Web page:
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Monday, 24 February 2014

Say something (meaningful), I'm giving up on you

Sukkah 21

Facebook status update: Today I had eggs for breakfast.
Tweet: Running late for the bus.  Should I take cab?
Google plus update: Lost two socks in washing machine yesterday.  Wearing two odd socks today.
LinkedIn update: Loving the new renovations at the airport.

Yesterday, Rabbi Shimon taught us that sleeping under a bed canopy in a sukkah invalidates the mitzvah, from a story in which Rabbi Gamliel praised his servant Tavi for his erudition.   In a related teaching, Rabbi Shimon says: We learned two laws from the “chatter” of Rabban Gamliel about Tavi. 

Asks the Talmud: Why does Rabbi Shimon refer to Rabban Gamliel’s statement as “chatter?”  He should have been more respectful and quoted the “words” of Rabban Gamliel!

Rabbi Acha bar Ada answers in the name of Rav: From here we derive that even the ‘chatter’ of Torah scholars requires study, as the verse in Psalms says, “his leaves do not wither.”  This means that even the leaves of our Sages that ‘blow in the wind’ contain important lessons.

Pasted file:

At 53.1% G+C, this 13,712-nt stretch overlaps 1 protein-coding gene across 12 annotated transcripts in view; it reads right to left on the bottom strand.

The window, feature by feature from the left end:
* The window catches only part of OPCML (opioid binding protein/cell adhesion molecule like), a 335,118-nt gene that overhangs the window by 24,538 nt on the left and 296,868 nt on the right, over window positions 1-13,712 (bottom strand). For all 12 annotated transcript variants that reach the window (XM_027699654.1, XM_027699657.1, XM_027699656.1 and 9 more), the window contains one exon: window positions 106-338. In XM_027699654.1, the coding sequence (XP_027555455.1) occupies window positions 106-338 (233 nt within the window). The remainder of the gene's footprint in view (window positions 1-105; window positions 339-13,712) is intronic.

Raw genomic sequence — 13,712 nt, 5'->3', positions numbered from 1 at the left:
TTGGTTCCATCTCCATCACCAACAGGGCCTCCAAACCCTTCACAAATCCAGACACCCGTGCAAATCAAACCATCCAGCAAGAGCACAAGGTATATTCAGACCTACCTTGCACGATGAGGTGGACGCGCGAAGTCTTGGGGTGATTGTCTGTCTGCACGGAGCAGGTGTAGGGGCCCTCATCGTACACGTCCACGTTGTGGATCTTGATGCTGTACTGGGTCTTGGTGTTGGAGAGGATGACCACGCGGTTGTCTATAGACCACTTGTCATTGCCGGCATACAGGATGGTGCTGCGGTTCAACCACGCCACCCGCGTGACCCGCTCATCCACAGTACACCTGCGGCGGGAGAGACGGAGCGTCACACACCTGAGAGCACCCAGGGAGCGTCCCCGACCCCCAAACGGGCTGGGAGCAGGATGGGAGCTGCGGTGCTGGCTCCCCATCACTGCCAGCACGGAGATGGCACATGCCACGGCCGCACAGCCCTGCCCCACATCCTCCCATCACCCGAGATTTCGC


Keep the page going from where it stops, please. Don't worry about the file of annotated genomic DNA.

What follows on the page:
How many of us can say for ourselves that our idle chatter and conversation is meaningful?  Today, we are seeing an epidemic of frivolous chatter around us.  People feel the need to post what they had for breakfast on Facebook, like anybody else cares.  Or they tweet how they are feeling about missing the bus home, also not particularly relevant to anyone else.

Our goal should be to raise our level of chatter to that of our Sages, whose every word is precious.  When we post a Facebook update, we must ask ourselves, ‘what value am I adding to my friends and the world around me?’ 

We all have value to contribute.  Maybe you’re reading a good book and you have an inspirational thought to share.  Maybe you saw something in the newspaper that got you thinking about the important questions in life.  There’s so much meaningful ‘chatter’ that we all have the ability to bring to the table that it is embarrassing when we see people chatter about frivolity!

Today I pledge to think before I post my “chatter.”   I am a thoughtful person.  I have the ability to contribute to my friends’ lives and add my voice to the important conversations.  I shall strive to aspire to the level of scholarship such that one day people will say “even her chatter requires study.”

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